**Advances in Pure Mathematics**

Vol.07 No.12(2017), Article ID:81231,6 pages

10.4236/apm.2017.712042

Study on the Existence of Sign-Changing Solutions of Case Theory Based a Class of Differential Equations Boundary-Value Problems

Hongwei Ji^{ }

Department of Mathematics and Physics, Nantong Normal College, Jiangsu, China

Copyright © 2017 by author and Scientific Research Publishing Inc.

This work is licensed under the Creative Commons Attribution International License (CC BY 4.0).

http://creativecommons.org/licenses/by/4.0/

Received: May 22, 2017; Accepted: October 15, 2017; Published: December 21, 2017

ABSTRACT

By using the fixed point theorem under the case structure, we study the existence of sign-changing solutions of A class of second-order differential equations three-point boundary-value problems, and a positive solution and a negative solution are obtained respectively, so as to popularize and improve some results that have been known.

**Keywords:**

Case Theory, Boundary-Value Problems, Fixed Point Theorem, Sign-Changing Solutions

1. Introduction

The existence of nonlinear three-point boundary-value problems has been studied [1] - [6] , and the existence of sign-changing solutions is obtained. In the past, most studies were focused on the cone fixed point index theory [7] [8] [9] , just a few took use of case theory to study the topological degree of non-cone mapping and the calculation of fixed point index, and the case theory was combined with the topological degree theory to study the sign-changing solutions. Recent study Ref. [10] [11] have given the method of calculating the topological degree under the case structure, and taken use of the fixed point theorem of non-cone mapping to study the existence of nontrivial solutions for the nonlinear Sturm-Liouville problems. Relevant studies as [12] [13] [14] .

Inspired by the Ref. [8] - [13] and by using the new fixed point theorem under the case structure, this paper studies three-point boundary-value problems for A class of nonlinear second-order equations

$\{\begin{array}{l}{u}^{\u2033}\left(t\right)+f\left(u\left(t\right)\right)=0,\text{\hspace{0.17em}}0\le t\le 1;\\ {u}^{\prime}\left(0\right)=0,\text{\hspace{0.17em}}u\left(1\right)=\alpha u\left(\eta \right),\end{array}$ (1)

Existence of the sign-changing solution, constant $0<\alpha <1,0<\eta <1$ , $f\in C\left(R,R\right)$ .

Boundary-value problem (1) is equivalent to Hammerstein nonlinear integral equation hereunder

$u\left(t\right)={\displaystyle {\int}_{0}^{1}G\left(t,s\right)f\left(u\left(s\right)\right)\text{d}s},\text{\hspace{0.17em}}0\le t\le 1$ (2)

Of which $G\left(t,s\right)$ is the Green function hereunder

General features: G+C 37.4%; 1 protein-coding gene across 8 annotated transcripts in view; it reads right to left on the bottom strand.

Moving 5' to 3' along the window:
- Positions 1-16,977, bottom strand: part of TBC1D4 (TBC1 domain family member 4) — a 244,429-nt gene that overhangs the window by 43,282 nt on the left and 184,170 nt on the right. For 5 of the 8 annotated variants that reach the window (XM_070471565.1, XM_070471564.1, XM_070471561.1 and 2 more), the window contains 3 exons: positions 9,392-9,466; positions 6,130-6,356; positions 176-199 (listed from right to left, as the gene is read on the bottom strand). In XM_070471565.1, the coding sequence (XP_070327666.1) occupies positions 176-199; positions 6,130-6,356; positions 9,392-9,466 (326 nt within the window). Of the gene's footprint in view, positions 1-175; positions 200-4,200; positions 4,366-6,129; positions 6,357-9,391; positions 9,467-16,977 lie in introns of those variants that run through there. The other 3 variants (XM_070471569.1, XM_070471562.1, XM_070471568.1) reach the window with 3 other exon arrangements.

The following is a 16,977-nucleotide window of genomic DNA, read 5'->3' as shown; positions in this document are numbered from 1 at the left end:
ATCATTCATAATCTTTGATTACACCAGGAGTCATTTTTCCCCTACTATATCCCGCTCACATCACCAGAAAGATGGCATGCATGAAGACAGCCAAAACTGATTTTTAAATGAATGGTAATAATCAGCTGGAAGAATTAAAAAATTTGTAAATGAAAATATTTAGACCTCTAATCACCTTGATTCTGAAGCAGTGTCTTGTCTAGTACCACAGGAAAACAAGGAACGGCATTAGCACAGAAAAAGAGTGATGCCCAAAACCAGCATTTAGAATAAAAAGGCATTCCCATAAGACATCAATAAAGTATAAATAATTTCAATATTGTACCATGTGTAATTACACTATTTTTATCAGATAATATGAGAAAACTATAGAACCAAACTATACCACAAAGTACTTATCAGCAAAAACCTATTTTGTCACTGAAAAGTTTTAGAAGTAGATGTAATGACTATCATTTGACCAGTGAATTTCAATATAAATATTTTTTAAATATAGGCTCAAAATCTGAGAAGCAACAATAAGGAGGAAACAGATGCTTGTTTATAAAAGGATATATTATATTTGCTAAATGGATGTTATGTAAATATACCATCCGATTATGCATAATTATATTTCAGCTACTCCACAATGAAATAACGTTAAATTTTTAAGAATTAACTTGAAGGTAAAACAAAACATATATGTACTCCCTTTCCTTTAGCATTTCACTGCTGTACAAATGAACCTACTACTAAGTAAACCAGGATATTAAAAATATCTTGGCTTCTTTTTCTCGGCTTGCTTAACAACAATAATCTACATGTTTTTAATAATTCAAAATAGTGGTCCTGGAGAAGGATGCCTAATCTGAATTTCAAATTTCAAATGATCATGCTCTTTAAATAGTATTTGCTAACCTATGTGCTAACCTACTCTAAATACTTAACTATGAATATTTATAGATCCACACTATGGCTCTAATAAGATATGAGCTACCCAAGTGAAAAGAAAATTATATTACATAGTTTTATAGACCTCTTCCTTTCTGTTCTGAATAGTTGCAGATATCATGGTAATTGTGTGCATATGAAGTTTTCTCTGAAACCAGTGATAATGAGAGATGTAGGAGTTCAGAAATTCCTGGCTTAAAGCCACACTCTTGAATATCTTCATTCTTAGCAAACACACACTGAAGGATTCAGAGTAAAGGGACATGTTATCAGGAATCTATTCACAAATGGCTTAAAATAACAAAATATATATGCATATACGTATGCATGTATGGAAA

$G\left(t,s\right)=\frac{1}{1-\alpha}\{\begin{array}{l}\left(1-s\right)-\alpha \left(\eta -s\right),0\le s\le \eta ,0\le t\le s;\\ \left(1-s\right),\eta \le s\le 1,0\le t\le s;\\ \left(1-\alpha \eta \right)-t\left(1-\alpha \right),0\le s\le \eta ,s\le t\le 1;\\ \left(1-\alpha y\right)-t\left(1-\alpha \right),\eta \le s\le 1,s\le t\le 1.\end{array}$

Defining linear operator K as follow

$\left(Ku\right)\left(t\right)={\displaystyle {\int}_{0}^{1}G\left(t,s\right)u\left(s\right)\text{d}s},\text{\hspace{0.17em}}u\in C\left[0,1\right].$ (3)

Let $Fu\left(t\right)=f\left(u\left(t\right)\right)$ , $t\in \left[0,1\right]$ , obviously composition operator $A=KF$ , i.e.

$\left(Au\right)\left(t\right)={\displaystyle {\int}_{0}^{1}G\left(t,s\right)f\left(u\left(s\right)\right)\text{d}s},\text{\hspace{0.17em}}0\le t\le 1$ (4)

It’s easy to get: $u\in {C}^{2}\left[0,1\right]$ is the solution of boundary-value problem (1), and $u\in C\left[0,1\right]$ is the solution of operator equation $u=Au$ .

We note that, in Ref. [9] [10] , an abstract result on the existence of sign- changing solutions can be directly applied to problem (1). After the necessary preparation, when the non-linear term $f$ is under certain assumptions, we get the existence of sign-changing solution of such boundary-value problems. Compared with the Ref. [8] , we can see that we generalize and improve the nonlinear term $f$ , and remove the conditions of strictly increasing function, and the method is different from Ref. [8] .

For convenience, we give the following conditions.

(H_{1})
$f\left(u\right):R\to R$ continues,
$f\left(u\right)u>0$ ,
$\forall u\in R,u\ne 0$ , and
$f\left(0\right)=0$ .

(H_{2})
$\underset{u\to 0}{\mathrm{lim}}\frac{f\left(u\right)}{u}=\beta $ , and
${n}_{0}\in N$ , make
${\lambda}_{2{n}_{0}}<\beta <{\lambda}_{2{n}_{0}+1}$ , of which
$0<{\lambda}_{1}<{\lambda}_{2}<\cdots <{\lambda}_{n}<{\lambda}_{n+1}<\cdots $ is the positive sequence of
$\mathrm{cos}\sqrt{x}=\alpha \mathrm{cos}\eta \sqrt{x}$ .

(H_{3}) exists
$\epsilon >0$ , make
$\underset{\left|u\right|\to +\infty}{\mathrm{lim}}\mathrm{sup}\frac{f\left(u\right)}{u}\le {\lambda}_{1}-\epsilon $ .

2. Knowledge